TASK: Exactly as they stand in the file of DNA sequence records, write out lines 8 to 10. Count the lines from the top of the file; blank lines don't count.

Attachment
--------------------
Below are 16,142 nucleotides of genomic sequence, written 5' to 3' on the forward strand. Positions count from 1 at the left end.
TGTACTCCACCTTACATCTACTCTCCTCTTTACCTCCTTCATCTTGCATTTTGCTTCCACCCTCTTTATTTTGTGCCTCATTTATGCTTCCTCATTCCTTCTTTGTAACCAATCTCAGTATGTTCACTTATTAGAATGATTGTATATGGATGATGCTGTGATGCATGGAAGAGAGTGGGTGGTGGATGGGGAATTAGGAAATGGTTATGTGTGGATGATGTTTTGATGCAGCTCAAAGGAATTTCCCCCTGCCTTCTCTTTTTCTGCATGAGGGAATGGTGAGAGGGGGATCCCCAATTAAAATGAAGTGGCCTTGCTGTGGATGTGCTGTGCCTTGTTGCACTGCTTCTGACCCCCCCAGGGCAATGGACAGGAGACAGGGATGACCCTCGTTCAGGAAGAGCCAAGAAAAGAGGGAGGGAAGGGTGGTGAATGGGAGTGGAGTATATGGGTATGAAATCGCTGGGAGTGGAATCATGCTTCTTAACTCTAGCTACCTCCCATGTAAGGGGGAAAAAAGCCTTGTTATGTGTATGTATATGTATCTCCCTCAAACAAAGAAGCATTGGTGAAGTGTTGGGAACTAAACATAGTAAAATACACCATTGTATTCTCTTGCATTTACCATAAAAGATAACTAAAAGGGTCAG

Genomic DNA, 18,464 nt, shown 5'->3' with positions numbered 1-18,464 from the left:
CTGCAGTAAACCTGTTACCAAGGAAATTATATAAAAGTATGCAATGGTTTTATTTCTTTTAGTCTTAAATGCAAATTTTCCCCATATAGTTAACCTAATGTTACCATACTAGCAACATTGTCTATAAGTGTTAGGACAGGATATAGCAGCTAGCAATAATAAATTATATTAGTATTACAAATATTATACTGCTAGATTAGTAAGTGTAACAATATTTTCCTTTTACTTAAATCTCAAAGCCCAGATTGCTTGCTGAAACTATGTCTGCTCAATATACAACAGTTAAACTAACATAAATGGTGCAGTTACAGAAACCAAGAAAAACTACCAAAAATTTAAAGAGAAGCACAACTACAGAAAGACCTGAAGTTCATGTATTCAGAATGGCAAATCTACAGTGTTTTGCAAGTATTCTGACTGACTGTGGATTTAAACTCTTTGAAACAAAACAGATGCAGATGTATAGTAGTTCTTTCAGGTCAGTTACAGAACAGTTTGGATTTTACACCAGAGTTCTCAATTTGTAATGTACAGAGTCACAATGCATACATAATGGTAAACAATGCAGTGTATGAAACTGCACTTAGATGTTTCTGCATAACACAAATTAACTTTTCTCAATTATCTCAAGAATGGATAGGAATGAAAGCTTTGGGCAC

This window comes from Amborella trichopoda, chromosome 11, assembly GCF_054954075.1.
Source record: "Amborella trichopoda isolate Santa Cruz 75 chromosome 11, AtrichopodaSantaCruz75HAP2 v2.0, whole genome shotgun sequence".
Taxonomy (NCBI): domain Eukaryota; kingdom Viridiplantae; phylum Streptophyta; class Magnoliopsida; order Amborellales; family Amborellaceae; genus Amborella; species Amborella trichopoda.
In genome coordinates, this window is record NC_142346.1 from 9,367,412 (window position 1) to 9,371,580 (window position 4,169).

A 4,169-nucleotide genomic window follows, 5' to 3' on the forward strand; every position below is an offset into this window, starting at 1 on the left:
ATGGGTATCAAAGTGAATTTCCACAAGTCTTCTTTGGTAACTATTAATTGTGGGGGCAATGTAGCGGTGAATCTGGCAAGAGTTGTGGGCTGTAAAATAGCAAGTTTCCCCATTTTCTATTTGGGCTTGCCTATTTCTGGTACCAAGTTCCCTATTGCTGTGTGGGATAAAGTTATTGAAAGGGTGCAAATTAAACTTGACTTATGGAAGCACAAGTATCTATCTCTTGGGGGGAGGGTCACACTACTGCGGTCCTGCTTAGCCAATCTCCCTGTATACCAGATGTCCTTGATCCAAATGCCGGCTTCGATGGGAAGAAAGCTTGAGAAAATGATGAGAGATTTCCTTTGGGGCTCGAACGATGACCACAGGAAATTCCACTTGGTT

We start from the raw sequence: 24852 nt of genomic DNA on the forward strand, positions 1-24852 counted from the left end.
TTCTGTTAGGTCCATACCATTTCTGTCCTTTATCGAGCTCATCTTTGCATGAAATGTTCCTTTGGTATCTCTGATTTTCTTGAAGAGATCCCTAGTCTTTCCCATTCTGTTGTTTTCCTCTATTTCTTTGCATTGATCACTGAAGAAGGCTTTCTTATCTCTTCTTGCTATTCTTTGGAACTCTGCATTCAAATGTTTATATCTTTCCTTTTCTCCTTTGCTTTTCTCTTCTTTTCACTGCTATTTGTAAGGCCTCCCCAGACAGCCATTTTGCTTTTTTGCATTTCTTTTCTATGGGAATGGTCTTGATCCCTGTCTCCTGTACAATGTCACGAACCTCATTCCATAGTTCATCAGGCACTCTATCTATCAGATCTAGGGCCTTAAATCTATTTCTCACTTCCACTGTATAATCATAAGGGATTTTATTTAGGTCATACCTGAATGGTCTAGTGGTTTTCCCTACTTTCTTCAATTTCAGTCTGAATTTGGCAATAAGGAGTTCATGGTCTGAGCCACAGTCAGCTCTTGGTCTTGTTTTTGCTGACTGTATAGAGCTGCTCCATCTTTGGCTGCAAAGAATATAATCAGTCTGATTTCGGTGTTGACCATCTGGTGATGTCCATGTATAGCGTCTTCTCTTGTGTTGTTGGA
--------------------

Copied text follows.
In genome coordinates, this window is record NC_142346.1 from 9,367,412 (window position 1) to 9,371,580 (window position 4,169).

A 4,169-nucleotide genomic window follows, 5' to 3' on the forward strand; every position below is an offset into this window, starting at 1 on the left:
ATGGGTATCAAAGTGAATTTCCACAAGTCTTCTTTGGTAACTATTAATTGTGGGGGCAATGTAGCGGTGAATCTGGCAAGAGTTGTGGGCTGTAAAATAGCAAGTTTCCCCATTTTCTATTTGGGCTTGCCTATTTCTGGTACCAAGTTCCCTATTGCTGTGTGGGATAAAGTTATTGAAAGGGTGCAAATTAAACTTGACTTATGGAAGCACAAGTATCTATCTCTTGGGGGGAGGGTCACACTACTGCGGTCCTGCTTAGCCAATCTCCCTGTATACCAGATGTCCTTGATCCAAATGCCGGCTTCGATGGGAAGAAAGCTTGAGAAAATGATGAGAGATTTCCTTTGGGGCTCGAACGATGACCACAGGAAATTCCACTTGGTT